Whilst commendable in its aim of giving teams from smaller nations a nibble of the Champions League cherry, this year's revamped qualifying process did Celtic no favours.
UEFA's decision to shepherd the likes of Debrecen and Levski Sofia away from the big boys guaranteed Celtic would face a tough final qualifier once Dinamo Moscow had been dispatched. They were handed the stiffest test of all and their 5-1 aggregate defeat to Arsenal raised few eyebrows.
It will be scant consolation to their fans that another piece of Platini officialdom - the introduction of extra referees to monitor play from behind the goal - should ensure no Eduardo-esque acts of deceit in the Europa League.
A group containing Hamburg, Rapid Vienna and Thursday's opponents Hapoel Tel Aviv represents a fairly formidable challenge for Tony Mowbray's men. Hamburg sit unbeaten at the top of the Bundesliga whilst Rapid conquered Martin O'Neill's Aston Villa in their qualifier.
Add in a lengthy trip across two time zones to play a game in a baking hot Middle East and the process of qualifying would seem far from straightforward for Celtic.
Whilst Thursday's match in Tel Aviv represents Celtic's best hopes of securing an away victory, it's safe to say a trip to Israel was not high on Mowbray's preferred list of destinations prior to the draw.
They travel in good form domestically. Four SPL games have yielded 10 points, with only Dundee United's spirited showing at the weekend preventing a perfect start for the Bhoys but Mowbray will be have to make do without his big name summer signing for the majority of the group campaign.
An injury to Marc Antoine-Fortune means that Celtic's goal threat will primarily be carried by Scott McDonald. It's a responsibility the Australian has manfully assumed since his arrival from Motherwell and the stocky striker has risen admirably to the challenge of European football with vital strikes against Manchester United, AC Milan and Dinamo Moscow.
Mowbray may opt for a lone striker role for McDonald but if Celtic's games so far are anything to go by it's likely a chance or two will come his way.
Mowbray's attacking ideas have been firmly stamped on his Celtic side and Yossi Abuksis, the Hapoel Tel Aviv scout present during Saturday's lively draw with Dundee United, expressed his surprise at the frequency with which Celtic's full-backs, Danny Fox and Andreas Hinkel, supported the home side's attacks down the flanks.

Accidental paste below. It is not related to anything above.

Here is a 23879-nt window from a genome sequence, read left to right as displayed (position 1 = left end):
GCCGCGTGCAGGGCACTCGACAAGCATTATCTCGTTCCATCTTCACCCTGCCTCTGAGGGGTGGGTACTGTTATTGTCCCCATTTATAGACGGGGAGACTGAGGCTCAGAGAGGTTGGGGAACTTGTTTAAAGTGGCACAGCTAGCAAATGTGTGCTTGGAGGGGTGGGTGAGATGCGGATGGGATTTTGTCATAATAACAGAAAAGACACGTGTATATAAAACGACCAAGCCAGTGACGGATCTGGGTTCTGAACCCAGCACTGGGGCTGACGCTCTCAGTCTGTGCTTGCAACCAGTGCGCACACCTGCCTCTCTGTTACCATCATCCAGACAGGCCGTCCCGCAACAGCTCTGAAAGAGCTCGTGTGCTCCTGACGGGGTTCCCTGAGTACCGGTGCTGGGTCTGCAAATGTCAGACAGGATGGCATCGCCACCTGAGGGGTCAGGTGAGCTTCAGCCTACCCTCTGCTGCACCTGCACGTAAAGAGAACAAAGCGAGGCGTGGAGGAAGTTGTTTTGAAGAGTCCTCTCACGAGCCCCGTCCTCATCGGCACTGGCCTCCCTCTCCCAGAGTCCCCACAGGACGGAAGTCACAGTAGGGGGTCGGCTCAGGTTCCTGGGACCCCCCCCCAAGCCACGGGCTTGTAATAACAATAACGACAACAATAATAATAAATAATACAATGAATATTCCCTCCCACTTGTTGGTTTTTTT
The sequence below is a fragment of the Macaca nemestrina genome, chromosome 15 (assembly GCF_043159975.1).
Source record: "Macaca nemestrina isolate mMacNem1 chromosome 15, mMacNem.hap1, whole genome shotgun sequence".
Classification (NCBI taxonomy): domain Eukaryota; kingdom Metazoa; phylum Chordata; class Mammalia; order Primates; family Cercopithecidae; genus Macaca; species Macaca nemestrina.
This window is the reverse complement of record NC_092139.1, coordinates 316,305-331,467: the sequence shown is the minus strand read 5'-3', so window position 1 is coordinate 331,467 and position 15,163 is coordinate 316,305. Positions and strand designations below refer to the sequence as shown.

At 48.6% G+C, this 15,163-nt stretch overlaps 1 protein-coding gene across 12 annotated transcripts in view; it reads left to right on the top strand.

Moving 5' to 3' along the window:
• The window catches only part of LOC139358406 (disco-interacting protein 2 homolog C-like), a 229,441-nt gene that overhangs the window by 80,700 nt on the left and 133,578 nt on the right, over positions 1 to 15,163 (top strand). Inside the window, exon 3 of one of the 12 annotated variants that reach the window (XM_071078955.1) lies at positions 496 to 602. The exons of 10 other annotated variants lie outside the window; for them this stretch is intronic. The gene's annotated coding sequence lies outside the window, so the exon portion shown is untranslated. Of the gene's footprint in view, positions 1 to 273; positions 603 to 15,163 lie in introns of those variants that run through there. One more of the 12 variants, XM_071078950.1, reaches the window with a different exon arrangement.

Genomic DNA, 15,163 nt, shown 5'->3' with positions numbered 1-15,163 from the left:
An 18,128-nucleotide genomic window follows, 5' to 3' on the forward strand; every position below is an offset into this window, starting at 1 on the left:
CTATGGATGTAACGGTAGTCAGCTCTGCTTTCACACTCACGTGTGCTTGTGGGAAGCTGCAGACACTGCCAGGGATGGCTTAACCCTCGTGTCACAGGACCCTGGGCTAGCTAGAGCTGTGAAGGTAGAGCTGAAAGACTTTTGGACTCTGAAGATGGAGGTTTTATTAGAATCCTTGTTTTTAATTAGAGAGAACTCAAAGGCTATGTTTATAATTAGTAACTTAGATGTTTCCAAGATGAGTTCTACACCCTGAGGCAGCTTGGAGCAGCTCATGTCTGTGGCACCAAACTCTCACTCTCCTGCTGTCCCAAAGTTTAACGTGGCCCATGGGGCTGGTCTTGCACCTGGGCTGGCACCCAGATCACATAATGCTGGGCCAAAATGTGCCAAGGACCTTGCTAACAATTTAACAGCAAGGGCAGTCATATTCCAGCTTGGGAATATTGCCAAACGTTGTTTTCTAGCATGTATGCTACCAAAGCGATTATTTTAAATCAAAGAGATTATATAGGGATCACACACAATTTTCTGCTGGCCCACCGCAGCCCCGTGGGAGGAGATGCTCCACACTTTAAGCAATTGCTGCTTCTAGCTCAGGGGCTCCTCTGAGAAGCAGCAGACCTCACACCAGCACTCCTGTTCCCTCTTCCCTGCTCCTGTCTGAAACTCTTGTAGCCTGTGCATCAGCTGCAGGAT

It's a potential Achilles heel the Israelis will certainly look to exploit - as Dinamo Moscow did so successfully in the first leg of the qualifier at Celtic Park - and Mowbray will be mindful that Hapoel have players such as Nemanja Vucicevic and Zurab Menteshashvli who can cause his side problems.
Mowbray will be hopeful that Scott Brown - who has impressed on the international stage in recent weeks - will be able to take up his midfield berth (following the recurrence of an ankle injury whilst playing for Scotland against Macedonia) and the return of Aiden McGeady, who missed Saturday's game through suspension, is certainly a boon for the Celtic manager.
Hapoel are no strangers to British teams and both Spurs and Rangers have played here in recent seasons with Celtic's great rivals beaten 2-1 on their way to a 5-2 aggregate victory. John Barnes, in the days when Inverness Caledonian Thistle were but a headline writer's imagination away, triumphed here in 1999 with his Celtic side.
A decade on, Celtic's hosts will be looking to reverse that outcome. Hapoel,like Celtic, are unbeaten domestically this season and sit in sixth place in the Israeli league.
Their current coach, Eli Guttman, has seen his side overcome IFK Gothenburg and FK Teplice to reach the group stages (although their win in Sweden was marred by two of their players being held for questioning after serious allegations were made against them).
He is able to field the Israeli player of the year, the Nigerian goalkeeper Vincent Enyeama with fellow African, the Ghanaian striker Samuel Yeboah, presenting the main threat to the Celtic defence after weighing in with 15 goals last season.
This, though, is a game Celtic will be expected to win. Away victories in Europe had become something of a hazy recollection for their support prior to the 0-2 win in Moscow but the inevitable lowering in the calibre of opponent the Europa League presents automatically raises expectations.
In truth the Europa League is probably the right level for this Celtic side and, although the financial hit of missing out on the Champions League is undoubtedly a blow, the possibility of an extended run in the Europa League will appeal to fans.
Celtic's fabled home Champions League record was beginning to look slightly less secure when held up to recent scrutiny and Mowbray may even be relieved of the opportunity to bed in his ideas and his players in the somewhat less demanding arena of the Europa League.
By reaching the final of the UEFA Cup in recent years, both Celtic and Rangers have proved that the second tier of European competition can throw up unexpected delights for Scottish clubs. Celtic will be hoping Thursday's game is the start of a similarly lengthy stay.